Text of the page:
Categories
coaching cricket Girls’ cricket TGfU

Coaching for girls (and boys…and beginners…and everyone…) — half-term review

I have just completed a 6 week block of work visiting schools to deliver cricket-based PE lessons for secondary school-age girls.

With only three lessons with each class, there wasn’t going to be time to coach skills in any depth (even if this was appropriate for a PE lesson), so the emphasis was on introducing an understanding of the game of cricket (what is cricket? what skills are needed? what tactics might be needed?) and on engagement with the game (playing for the sake of playing).

Hence I aimed to play games in every lesson, and we finished with a “games-sense” session.

What follows is a look at the course structure — skills & games — and some of the thinking behind it, and a summary of how the lessons were received.

Categories
coaching cricket Games based learning session planning

Is the 100 too long? Maybe it’s time for the SIX!

What a finish in the World Cup Final.

Right down to the final ball, and the match is tied after 50 overs each.

Still tied after the Super Over.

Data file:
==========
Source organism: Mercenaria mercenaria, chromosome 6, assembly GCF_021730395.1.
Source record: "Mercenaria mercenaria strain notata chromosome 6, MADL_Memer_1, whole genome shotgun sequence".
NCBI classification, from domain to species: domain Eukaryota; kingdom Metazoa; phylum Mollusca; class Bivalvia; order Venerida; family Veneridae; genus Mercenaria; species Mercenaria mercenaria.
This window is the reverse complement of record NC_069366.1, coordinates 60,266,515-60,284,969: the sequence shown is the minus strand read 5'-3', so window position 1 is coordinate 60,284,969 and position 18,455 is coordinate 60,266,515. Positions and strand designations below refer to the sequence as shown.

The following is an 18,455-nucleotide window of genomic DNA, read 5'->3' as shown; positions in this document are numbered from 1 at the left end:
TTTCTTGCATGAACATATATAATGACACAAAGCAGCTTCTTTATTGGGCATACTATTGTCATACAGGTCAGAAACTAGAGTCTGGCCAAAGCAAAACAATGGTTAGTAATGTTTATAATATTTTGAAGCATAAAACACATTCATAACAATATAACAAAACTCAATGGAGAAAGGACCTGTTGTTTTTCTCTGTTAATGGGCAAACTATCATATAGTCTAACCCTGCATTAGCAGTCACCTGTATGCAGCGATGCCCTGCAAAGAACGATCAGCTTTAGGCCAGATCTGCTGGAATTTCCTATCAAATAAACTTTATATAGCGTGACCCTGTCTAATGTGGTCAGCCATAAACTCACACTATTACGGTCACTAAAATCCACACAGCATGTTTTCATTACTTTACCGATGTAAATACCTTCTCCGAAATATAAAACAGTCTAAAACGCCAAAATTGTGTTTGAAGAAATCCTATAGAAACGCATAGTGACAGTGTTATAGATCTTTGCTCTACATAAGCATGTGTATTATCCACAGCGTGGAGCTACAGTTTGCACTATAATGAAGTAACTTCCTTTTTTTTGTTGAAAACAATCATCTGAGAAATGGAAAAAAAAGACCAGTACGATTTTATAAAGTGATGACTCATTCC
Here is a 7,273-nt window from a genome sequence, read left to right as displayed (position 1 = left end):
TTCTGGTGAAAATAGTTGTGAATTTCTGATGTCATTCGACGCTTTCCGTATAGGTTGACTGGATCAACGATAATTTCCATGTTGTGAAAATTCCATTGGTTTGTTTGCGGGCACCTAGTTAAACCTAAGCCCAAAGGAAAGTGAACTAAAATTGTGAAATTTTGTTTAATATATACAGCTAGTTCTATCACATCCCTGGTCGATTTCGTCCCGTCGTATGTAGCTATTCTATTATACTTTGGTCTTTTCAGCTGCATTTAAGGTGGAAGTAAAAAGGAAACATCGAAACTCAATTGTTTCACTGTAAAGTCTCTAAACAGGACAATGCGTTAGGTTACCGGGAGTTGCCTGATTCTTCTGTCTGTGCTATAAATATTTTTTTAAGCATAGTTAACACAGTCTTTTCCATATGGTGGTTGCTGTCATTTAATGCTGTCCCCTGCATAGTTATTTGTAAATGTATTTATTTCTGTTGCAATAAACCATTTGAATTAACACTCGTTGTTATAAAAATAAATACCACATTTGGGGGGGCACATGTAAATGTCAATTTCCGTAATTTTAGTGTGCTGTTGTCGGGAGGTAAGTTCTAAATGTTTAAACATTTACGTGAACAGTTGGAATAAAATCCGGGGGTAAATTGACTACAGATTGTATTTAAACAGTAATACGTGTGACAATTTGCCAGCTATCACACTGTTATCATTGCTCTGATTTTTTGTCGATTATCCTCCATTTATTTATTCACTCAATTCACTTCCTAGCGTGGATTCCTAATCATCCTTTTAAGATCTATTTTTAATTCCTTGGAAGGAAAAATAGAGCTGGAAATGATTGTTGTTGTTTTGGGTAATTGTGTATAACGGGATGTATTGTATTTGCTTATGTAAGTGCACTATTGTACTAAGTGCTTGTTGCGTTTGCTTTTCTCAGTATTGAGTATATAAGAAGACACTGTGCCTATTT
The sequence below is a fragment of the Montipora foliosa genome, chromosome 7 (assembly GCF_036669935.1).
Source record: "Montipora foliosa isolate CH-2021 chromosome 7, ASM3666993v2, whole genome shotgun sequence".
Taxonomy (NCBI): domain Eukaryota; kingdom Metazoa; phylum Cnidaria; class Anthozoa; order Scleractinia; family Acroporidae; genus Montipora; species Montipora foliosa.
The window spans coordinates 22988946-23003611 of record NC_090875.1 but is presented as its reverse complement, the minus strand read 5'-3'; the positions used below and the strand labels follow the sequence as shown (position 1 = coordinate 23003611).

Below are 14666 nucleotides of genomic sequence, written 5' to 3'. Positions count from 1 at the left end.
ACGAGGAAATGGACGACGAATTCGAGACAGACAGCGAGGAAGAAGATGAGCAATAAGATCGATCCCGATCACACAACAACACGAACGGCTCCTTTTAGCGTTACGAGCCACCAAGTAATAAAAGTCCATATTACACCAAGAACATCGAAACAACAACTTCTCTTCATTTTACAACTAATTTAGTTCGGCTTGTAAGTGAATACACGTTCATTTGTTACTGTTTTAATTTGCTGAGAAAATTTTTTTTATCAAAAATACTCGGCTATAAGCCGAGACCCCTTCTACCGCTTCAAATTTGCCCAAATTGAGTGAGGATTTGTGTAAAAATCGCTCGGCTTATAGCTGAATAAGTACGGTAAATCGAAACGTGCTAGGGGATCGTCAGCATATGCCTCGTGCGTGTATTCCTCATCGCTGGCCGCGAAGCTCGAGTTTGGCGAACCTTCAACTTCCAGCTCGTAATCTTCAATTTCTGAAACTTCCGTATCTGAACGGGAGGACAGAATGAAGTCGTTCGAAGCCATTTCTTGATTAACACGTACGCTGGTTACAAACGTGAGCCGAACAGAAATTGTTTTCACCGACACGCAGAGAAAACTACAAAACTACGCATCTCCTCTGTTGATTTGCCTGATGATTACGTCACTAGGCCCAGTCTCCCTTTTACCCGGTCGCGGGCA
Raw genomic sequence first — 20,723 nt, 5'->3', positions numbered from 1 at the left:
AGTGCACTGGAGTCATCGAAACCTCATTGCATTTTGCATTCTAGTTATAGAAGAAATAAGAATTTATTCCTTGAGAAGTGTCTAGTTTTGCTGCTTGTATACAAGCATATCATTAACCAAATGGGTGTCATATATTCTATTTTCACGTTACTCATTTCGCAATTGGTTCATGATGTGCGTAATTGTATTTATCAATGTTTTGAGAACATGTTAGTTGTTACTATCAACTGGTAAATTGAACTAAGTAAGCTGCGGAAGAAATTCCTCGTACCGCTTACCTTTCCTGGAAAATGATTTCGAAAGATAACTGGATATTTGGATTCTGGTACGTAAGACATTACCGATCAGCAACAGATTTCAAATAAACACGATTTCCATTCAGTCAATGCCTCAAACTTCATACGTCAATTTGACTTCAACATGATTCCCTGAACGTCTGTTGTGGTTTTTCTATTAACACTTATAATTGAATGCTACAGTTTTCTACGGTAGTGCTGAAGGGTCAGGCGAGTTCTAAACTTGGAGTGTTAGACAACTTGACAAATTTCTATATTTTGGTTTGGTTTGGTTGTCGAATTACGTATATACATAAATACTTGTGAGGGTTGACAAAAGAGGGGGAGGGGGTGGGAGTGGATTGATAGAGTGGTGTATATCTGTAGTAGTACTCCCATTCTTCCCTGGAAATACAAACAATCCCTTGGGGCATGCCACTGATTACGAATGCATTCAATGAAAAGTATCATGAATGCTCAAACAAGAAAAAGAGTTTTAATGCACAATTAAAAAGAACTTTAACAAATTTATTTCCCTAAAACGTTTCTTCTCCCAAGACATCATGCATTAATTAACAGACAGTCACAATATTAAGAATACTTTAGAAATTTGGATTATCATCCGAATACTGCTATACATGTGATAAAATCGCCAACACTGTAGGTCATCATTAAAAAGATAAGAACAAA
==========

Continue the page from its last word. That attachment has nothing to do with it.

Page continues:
Let’s quietly forget the “total boundaries scored” tie-break.

But that Super Over. All of the excitement of cricket, condensed into just 6 balls per team.

When the ECB’s 100 format was proposed, I had jokingly commented that it might still be a bit too long, and suggested that something akin to street20 might be the ultimate short format to “bring back the masses”.

Now, I wonder if there is something that can be lifted from the Super Over format.

So — the Teesra presents…

The SIX!

Categories
coaching constraint-led approach cricket Games based learning session planning

In the nettles. And other thoughts on backyard cricket rules.

Telephone call with the manager of one of the junior sections I coach. Two close games at the weekend, but in both we had lost by narrow margins after missing out on a lot of legside singles.

I received a lot of interesting replies to this tweet — targets to hit in drills, incentives for playing a stroke, penalties for not playing a stroke.

My own preference is to utilise some form of games-based approach, but with constraints for the players to adapt to.

So — the Teesra presents “the legside single game” aka “in the nettles”.